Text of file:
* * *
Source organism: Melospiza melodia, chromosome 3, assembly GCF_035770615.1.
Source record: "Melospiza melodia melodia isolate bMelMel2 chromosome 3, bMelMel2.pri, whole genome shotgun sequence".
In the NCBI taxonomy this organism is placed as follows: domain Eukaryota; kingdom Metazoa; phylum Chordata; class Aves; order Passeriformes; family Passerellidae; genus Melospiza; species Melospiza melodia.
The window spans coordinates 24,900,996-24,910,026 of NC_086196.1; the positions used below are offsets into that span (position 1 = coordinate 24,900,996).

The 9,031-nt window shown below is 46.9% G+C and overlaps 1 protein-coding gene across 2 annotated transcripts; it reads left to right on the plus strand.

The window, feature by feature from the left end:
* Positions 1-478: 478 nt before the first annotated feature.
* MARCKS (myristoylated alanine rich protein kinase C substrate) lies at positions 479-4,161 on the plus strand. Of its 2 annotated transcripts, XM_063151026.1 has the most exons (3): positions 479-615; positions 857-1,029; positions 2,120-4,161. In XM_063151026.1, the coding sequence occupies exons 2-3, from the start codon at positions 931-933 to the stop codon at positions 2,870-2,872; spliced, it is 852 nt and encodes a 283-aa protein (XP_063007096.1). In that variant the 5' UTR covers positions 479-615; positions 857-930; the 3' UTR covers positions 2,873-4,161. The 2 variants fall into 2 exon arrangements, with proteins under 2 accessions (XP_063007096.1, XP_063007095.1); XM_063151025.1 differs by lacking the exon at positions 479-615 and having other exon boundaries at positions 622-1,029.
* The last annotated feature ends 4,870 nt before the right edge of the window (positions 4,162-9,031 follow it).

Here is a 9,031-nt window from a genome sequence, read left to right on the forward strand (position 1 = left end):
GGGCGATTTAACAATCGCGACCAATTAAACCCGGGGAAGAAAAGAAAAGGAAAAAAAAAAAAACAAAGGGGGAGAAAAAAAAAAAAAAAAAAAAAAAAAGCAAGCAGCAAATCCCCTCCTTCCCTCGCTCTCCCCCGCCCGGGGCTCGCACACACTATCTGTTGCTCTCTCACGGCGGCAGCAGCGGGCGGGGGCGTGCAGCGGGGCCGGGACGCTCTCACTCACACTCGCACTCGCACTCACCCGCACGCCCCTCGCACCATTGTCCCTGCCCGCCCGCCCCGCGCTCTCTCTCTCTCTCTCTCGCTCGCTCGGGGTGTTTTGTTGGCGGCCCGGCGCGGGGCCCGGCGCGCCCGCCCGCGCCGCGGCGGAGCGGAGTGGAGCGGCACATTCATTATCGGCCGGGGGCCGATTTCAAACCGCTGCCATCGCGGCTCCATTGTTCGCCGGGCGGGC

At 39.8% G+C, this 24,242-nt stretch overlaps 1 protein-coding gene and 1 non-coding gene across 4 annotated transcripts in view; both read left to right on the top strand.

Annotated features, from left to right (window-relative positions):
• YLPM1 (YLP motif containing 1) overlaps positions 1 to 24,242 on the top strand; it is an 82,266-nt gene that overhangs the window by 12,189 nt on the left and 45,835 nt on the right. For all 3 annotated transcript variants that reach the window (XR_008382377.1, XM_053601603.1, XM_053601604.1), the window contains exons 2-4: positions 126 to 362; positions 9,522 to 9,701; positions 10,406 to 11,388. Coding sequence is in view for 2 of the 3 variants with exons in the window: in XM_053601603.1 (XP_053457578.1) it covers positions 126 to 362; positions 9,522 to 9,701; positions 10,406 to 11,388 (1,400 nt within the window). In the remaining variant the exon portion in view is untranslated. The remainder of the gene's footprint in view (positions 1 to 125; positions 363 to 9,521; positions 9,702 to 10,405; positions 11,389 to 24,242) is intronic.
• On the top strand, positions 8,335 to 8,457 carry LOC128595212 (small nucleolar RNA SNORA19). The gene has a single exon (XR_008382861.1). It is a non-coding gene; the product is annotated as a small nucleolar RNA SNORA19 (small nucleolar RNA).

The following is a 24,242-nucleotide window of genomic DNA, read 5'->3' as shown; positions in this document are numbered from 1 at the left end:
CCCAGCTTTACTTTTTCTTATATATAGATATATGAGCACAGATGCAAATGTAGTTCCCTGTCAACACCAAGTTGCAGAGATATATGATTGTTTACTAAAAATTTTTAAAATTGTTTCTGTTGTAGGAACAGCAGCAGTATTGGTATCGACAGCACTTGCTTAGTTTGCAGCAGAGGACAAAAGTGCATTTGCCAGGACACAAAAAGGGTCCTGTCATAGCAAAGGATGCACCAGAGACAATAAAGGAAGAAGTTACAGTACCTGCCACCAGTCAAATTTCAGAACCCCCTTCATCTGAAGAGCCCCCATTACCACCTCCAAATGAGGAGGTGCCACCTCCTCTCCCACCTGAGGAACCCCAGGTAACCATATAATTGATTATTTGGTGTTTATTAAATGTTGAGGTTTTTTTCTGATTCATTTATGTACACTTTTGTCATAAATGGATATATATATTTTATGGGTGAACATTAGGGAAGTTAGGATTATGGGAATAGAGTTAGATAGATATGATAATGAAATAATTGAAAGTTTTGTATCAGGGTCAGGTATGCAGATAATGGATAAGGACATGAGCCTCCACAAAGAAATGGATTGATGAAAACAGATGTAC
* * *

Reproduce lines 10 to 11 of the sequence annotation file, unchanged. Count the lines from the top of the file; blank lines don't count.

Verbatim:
Here is a 9,031-nt window from a genome sequence, read left to right on the forward strand (position 1 = left end):
GGGCGATTTAACAATCGCGACCAATTAAACCCGGGGAAGAAAAGAAAAGGAAAAAAAAAAAAACAAAGGGGGAGAAAAAAAAAAAAAAAAAAAAAAAAAGCAAGCAGCAAATCCCCTCCTTCCCTCGCTCTCCCCCGCCCGGGGCTCGCACACACTATCTGTTGCTCTCTCACGGCGGCAGCAGCGGGCGGGGGCGTGCAGCGGGGCCGGGACGCTCTCACTCACACTCGCACTCGCACTCACCCGCACGCCCCTCGCACCATTGTCCCTGCCCGCCCGCCCCGCGCTCTCTCTCTCTCTCTCTCGCTCGCTCGGGGTGTTTTGTTGGCGGCCCGGCGCGGGGCCCGGCGCGCCCGCCCGCGCCGCGGCGGAGCGGAGTGGAGCGGCACATTCATTATCGGCCGGGGGCCGATTTCAAACCGCTGCCATCGCGGCTCCATTGTTCGCCGGGCGGGC